Guardians of the landscape

A classically-inspired Dantean Cerberus guarding the entrance to Hell in British Library, Yates Thompson 36

One way to recognise an otherworldly space is to look for its guardians. The garden of Eden is guarded by a cherub with a flashing sword. Tartarus enlists Cerberus to protect its enclosure. Dante’s infernal City of Dis is guarded by unyielding devils. Faraway worlds are not out of reach, but inaccessible without a special arrangement with their guardians.

The landscape of the protected otherworldly space is populated with hybrids rather than with fully heavenly creatures. That is because such spaces are not completely disconnected from the earthly realm. Thy stand at the edge, at the bottom, at the top of our world, links of kinship and cosmic ancestry join them to the known, visible world. They may be penetrated, visited, witnessed, so hybridity is the best expression of this interface. The hybrids protect by virtue of their belonging to the two classes of beings, the earthly and the heavenly. Their hybridity guarantees their ability to communicate with members of all worlds.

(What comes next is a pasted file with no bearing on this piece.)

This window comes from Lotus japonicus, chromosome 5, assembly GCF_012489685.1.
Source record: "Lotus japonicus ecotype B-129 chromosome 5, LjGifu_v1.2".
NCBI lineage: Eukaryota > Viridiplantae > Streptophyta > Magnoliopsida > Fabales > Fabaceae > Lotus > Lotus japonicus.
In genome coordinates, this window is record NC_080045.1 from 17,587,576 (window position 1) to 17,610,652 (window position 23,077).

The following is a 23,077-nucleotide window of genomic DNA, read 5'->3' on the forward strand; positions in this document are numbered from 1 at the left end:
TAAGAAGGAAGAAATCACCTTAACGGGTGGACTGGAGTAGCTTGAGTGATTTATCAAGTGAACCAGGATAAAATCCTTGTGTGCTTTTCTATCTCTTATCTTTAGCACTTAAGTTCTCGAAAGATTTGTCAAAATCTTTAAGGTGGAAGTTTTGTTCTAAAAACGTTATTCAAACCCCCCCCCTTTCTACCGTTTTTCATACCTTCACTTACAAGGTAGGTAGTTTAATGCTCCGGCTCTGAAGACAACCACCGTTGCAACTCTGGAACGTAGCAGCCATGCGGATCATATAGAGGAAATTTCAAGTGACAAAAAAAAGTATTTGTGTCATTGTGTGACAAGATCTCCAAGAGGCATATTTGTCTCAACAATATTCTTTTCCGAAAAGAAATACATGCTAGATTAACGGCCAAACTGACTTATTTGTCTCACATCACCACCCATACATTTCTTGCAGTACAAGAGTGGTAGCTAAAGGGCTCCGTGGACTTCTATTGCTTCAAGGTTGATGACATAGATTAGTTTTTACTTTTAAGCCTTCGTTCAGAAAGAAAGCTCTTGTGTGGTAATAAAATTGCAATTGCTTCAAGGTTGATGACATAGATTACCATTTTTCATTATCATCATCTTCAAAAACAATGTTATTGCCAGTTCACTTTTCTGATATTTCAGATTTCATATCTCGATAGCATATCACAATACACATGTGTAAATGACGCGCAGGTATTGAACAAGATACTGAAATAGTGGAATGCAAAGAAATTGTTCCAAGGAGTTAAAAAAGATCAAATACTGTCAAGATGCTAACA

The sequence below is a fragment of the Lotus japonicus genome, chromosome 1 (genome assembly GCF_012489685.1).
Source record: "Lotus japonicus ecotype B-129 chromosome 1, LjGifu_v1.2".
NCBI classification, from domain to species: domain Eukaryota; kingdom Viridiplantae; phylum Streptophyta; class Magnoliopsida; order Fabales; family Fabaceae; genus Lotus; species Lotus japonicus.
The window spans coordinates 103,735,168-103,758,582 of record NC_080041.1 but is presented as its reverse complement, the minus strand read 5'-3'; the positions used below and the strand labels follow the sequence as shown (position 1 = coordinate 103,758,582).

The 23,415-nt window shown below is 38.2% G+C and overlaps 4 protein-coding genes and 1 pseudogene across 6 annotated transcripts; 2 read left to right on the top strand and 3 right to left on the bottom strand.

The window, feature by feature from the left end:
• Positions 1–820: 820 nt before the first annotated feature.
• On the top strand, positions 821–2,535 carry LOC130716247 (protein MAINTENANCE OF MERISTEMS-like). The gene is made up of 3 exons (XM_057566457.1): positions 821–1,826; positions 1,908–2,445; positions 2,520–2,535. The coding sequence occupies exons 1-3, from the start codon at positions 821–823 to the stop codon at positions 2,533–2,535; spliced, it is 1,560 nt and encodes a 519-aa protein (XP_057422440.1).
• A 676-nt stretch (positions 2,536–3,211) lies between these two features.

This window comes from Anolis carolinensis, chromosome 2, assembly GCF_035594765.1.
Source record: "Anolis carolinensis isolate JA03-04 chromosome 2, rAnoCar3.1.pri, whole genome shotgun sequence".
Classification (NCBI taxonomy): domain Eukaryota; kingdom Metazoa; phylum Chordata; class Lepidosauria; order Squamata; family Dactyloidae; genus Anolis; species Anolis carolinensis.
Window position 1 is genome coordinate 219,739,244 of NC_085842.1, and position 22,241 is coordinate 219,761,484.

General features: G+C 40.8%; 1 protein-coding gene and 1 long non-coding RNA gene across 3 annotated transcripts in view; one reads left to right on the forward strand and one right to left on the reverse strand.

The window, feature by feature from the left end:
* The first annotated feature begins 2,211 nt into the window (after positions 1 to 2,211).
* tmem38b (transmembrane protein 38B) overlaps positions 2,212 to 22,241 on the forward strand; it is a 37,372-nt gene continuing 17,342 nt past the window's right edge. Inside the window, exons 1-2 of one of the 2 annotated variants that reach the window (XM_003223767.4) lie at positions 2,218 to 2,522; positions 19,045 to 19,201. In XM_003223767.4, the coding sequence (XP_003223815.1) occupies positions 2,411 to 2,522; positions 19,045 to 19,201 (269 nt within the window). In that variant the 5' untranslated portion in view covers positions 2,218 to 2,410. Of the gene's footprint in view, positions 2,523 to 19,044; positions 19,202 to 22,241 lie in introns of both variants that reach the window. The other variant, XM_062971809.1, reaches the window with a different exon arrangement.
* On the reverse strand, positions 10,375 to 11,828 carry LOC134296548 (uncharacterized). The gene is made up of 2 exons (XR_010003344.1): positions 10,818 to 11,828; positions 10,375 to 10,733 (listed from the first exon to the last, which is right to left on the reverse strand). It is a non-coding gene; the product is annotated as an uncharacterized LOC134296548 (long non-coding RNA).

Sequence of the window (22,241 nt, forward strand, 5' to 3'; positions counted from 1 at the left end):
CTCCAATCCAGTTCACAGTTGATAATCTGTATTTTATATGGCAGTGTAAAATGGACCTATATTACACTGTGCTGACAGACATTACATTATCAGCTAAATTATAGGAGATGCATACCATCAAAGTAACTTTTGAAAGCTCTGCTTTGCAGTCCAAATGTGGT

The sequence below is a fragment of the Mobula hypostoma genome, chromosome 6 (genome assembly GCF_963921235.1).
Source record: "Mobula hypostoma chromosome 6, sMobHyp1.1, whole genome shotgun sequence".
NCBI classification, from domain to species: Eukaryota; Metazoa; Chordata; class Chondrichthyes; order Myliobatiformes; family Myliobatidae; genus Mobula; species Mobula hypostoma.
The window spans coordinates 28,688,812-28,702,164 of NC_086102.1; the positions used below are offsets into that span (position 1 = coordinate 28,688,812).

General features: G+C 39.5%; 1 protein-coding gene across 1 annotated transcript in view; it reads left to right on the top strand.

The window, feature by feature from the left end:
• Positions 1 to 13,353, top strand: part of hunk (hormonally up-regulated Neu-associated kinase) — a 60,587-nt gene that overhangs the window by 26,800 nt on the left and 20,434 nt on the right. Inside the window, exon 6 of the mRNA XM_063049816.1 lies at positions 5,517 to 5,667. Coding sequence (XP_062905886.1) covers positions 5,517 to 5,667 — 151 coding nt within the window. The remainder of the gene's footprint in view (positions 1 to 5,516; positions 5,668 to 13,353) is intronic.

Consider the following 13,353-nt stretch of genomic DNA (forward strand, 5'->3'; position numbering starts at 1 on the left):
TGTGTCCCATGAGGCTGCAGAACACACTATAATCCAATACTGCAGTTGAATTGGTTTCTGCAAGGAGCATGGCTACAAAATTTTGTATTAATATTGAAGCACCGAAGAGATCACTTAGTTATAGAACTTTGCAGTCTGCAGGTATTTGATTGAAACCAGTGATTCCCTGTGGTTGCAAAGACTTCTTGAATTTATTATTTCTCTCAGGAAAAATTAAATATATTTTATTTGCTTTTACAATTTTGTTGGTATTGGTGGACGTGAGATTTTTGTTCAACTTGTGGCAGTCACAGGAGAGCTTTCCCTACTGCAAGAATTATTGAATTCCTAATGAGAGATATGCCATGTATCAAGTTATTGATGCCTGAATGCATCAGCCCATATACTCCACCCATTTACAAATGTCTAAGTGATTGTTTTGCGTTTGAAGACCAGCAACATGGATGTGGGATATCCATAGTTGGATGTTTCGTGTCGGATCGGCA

The loss of sacred spaces in the secular age signals the loss of hybrids, of guardians of protected landscapes, of special admittance tickets to worlds outside our own. The Sibyl is gone, so is Cerberus, not to mention the cherub’s flaming sword. One result of this recent process has been the emergence of the open space, indeterminate but free. This space doesn’t need guardians anymore because its protection is no longer required, having been swallowed up by the vortices of secularisation. The hybrids standing between the worlds have been sacked from their jobs as the gardens, the underworlds and the spheres have been absorbed into the domesticated plains of the modern universe, rationalised yet deserted.

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